Operation AMRITH (Antimicrobial Resistance Intervention for Total Health)


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What’s in Today’s Article?

  • Why in News?
  • What is Antimicrobial Resistance (AMR)?
  • What Needs to be Done to Curb AMR?
  • What are the H1 Rules and Their Implementation?
  • What is AMRITH and What Facilitates its Implementation in Kerala?

Why in News?

  • Despite a decade since the H1 rule’s announcement, no State government had adopted it until Kerala recently initiated Operation AMRITH (Antimicrobial Resistance Intervention for Total Health).
  • The programme - Operation AMRITH - enforces the original H1 rule, mandating a doctor’s prescription for acquiring any class of antibiotics.

What is Antimicrobial Resistance (AMR)?

  • About AMR:
    • Antimicrobials - including antibiotics, antivirals, antifungals and anti-parasitics - are medicines used to prevent and treat infections in humans, animals and plants.
    • AMR occurs when bacteria, viruses, fungi and parasites change over time and no longer respond to medicines (develops drug resistance).
    • This makes infections increasingly difficult or impossible to treat, increasing the risk of disease spread, severe illness and death.
    • They can spread from person to person or between people and animals, including from food of animal origin.
    • The rapid global spread of multi and pan-drug resistant bacteria - "superbugs," is particularly concerning.
    • As a result, WHO recently identified AMR as a major public health threat.
  • The main drivers of AMR include:
    • The misuse and overuse of antimicrobials;
    • Lack of access to clean water, sanitation and hygiene (WASH) for both humans and animals;
    • Poor infection and disease prevention and control in health-care facilities and farms;
    • Poor access to quality, affordable medicines, vaccines and diagnostics;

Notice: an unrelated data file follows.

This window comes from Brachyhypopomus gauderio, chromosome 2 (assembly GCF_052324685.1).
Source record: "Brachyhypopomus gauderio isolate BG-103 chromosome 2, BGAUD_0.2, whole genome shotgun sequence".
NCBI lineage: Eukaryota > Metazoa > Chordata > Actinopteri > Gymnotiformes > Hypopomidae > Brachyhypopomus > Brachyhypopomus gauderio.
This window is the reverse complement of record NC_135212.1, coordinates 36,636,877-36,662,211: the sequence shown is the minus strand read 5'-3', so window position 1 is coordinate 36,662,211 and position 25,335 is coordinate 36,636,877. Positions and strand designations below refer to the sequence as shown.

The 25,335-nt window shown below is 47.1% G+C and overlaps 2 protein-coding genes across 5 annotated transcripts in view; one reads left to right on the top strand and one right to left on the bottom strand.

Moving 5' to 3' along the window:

• Lack of awareness and knowledge; and
    • Lack of enforcement of legislation.
  • Issue of antibiotic prescriptions by doctors in India:
    • It is critical to acknowledge that over 50-70% of antibiotic prescriptions by doctors are deemed unnecessary and irrational.
    • One of the main reasons for unnecessary antibiotic usage is the unavailability of laboratory facilities to make a correct diagnosis of bacterial infections.
    • The other main reason for unnecessary antibiotic prescriptions by doctors is the pressure from patients to receive antibiotics.
      • Patients wrongly believe that a course of antibiotics is a quick remedy for a fever episode of any cause.

What Needs to be Done to Curb AMR?

  • AMR is a socioeconomic problem and combating it requires a multipronged approach.
  • The measures include -
    • Improving public health infrastructure, sanitation facilities, and governance in order to decrease the transmission of infections and, therefore, the dependence on antibiotics.
    • Reformations to physicians’ prescribing practices and mandating that hospitals report healthcare-associated infection rates.
  • In order to reduce the spread of these infections, healthcare facilities must follow the correct standards for infection prevention.
  • There must be a system where all hospitals report rates of hospital-acquired infections to the State governments and the data should be made public.